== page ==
Here Colonel Stanham Buckley waked each morning with the cold clutch of fear at his heart; fortified himself with incessant 'nips' throughout the day; and left the bulk of the work to a cheery little Adjutant, untroubled by the sorrowful great gift of imagination.
"You've several big estates round here, Otway," he began. "Any good hunting? Let me see, what pack would it be? Who's your great man?" "Sir William Budge, the sugar king, has the biggest estate. He bought out poor Stanham, who went bankrupt." "Which Stanham would that be? Verney or Alfred?" "Alfred.... I don't hunt myself. You're a great huntsman, aren't you?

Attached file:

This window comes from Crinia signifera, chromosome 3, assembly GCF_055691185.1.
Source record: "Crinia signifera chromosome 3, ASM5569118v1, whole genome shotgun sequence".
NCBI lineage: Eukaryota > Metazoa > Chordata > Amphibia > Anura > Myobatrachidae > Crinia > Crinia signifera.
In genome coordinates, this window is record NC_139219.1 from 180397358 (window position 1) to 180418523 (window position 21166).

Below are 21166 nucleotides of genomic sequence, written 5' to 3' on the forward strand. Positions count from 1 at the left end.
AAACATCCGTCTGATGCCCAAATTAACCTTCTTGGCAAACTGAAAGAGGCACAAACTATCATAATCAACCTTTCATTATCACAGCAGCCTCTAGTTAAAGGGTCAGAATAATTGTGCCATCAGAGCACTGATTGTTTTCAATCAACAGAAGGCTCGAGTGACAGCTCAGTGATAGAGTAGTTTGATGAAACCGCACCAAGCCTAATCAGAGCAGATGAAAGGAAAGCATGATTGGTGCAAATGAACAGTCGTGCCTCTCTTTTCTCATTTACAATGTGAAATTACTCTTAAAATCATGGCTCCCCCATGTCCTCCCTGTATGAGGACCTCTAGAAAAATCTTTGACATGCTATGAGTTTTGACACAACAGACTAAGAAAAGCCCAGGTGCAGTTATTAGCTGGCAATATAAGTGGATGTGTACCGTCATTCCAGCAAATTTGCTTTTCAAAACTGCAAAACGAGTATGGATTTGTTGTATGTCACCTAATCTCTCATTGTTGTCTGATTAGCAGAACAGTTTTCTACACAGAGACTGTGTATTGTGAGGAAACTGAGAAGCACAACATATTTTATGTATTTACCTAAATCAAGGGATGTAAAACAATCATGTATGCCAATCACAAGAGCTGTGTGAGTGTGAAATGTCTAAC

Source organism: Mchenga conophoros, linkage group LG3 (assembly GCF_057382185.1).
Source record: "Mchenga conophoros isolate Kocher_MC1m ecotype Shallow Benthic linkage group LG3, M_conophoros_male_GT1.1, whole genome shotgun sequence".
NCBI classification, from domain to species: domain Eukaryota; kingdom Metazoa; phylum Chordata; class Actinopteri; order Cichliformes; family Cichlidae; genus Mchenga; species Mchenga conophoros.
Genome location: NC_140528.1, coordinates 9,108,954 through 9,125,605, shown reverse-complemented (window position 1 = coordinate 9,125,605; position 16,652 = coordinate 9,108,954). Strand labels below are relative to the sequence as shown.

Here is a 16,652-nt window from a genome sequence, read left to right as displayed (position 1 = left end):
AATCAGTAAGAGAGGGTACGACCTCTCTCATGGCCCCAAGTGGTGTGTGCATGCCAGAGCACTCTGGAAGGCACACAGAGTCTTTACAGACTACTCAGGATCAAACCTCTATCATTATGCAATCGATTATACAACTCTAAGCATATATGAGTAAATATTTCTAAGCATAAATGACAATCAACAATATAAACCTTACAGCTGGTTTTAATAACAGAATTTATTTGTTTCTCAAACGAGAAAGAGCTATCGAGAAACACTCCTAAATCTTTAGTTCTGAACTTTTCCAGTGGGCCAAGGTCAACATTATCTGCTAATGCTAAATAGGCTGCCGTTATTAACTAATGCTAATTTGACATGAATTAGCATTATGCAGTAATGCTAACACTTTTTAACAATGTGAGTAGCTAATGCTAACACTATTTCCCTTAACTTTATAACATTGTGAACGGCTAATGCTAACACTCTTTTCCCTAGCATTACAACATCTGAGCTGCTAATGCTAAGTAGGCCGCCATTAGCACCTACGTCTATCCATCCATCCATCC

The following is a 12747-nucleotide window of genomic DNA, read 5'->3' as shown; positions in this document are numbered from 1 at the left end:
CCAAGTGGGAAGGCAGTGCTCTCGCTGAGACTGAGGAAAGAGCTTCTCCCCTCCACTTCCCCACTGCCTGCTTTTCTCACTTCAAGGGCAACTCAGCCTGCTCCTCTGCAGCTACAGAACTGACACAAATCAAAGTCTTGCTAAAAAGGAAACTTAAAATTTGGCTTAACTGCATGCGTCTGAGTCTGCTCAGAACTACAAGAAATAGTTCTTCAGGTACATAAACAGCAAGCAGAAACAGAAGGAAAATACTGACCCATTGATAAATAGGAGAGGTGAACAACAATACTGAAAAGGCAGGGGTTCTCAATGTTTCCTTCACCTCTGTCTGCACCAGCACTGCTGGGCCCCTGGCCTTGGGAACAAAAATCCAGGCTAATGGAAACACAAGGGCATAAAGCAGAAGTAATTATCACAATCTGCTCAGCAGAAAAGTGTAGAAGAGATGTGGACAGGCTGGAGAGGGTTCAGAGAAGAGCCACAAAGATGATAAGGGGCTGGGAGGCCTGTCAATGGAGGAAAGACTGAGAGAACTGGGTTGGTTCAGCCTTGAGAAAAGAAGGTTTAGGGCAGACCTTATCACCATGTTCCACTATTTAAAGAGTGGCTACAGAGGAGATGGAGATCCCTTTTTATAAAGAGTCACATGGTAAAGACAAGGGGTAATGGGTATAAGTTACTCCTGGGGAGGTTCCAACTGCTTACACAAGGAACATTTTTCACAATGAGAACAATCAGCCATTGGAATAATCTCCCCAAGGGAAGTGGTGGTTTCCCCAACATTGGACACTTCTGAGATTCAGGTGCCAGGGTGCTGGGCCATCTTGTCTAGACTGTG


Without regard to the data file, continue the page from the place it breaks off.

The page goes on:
His dissertation was interrupted by the appearance at the window of Colonel Stanham Buckley of the Punjab Infantry, who mopped a moist bald head, and inquired picturesquely of a passing official when the blank this blankety blank train was supposed to start. Then catching sight of a woman's figure, he vanished, with a final incoherent explosion, slamming up the window-shutter behind him.